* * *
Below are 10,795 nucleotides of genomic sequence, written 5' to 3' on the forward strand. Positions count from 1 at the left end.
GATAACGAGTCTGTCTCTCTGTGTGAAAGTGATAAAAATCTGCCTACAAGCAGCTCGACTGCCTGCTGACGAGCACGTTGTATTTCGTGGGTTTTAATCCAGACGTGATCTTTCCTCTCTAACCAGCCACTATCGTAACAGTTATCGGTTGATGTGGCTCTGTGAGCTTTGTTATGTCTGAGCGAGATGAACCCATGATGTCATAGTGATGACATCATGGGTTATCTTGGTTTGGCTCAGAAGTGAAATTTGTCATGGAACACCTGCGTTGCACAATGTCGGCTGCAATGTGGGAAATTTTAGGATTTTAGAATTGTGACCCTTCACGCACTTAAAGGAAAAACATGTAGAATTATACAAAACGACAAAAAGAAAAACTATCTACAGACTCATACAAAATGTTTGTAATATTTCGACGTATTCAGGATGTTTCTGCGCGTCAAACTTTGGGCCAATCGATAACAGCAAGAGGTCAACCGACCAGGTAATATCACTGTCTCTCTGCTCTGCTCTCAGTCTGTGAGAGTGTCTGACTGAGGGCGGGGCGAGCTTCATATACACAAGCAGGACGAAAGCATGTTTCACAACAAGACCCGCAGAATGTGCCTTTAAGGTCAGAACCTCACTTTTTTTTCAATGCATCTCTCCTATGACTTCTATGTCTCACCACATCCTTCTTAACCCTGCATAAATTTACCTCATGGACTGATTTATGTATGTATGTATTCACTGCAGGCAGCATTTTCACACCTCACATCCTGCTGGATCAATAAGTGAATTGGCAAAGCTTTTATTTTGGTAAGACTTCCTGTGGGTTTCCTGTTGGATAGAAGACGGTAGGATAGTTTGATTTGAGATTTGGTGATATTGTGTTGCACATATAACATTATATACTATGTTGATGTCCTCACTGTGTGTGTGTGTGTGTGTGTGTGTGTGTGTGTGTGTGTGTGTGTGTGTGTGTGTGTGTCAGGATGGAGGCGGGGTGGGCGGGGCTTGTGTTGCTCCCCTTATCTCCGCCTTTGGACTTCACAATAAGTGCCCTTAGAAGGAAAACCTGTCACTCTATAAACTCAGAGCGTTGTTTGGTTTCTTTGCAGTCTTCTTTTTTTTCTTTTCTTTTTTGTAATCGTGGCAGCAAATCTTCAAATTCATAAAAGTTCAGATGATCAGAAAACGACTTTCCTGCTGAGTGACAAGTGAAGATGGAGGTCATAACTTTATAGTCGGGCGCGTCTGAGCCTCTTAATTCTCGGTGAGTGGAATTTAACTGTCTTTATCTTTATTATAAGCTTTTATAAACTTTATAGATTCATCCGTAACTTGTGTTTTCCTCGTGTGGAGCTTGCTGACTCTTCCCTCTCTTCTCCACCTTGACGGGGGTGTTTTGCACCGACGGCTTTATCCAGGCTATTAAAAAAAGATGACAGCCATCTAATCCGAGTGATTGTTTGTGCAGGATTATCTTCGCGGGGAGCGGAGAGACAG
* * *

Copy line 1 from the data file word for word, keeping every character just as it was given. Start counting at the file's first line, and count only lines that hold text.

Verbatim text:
Below are 10,795 nucleotides of genomic sequence, written 5' to 3' on the forward strand. Positions count from 1 at the left end.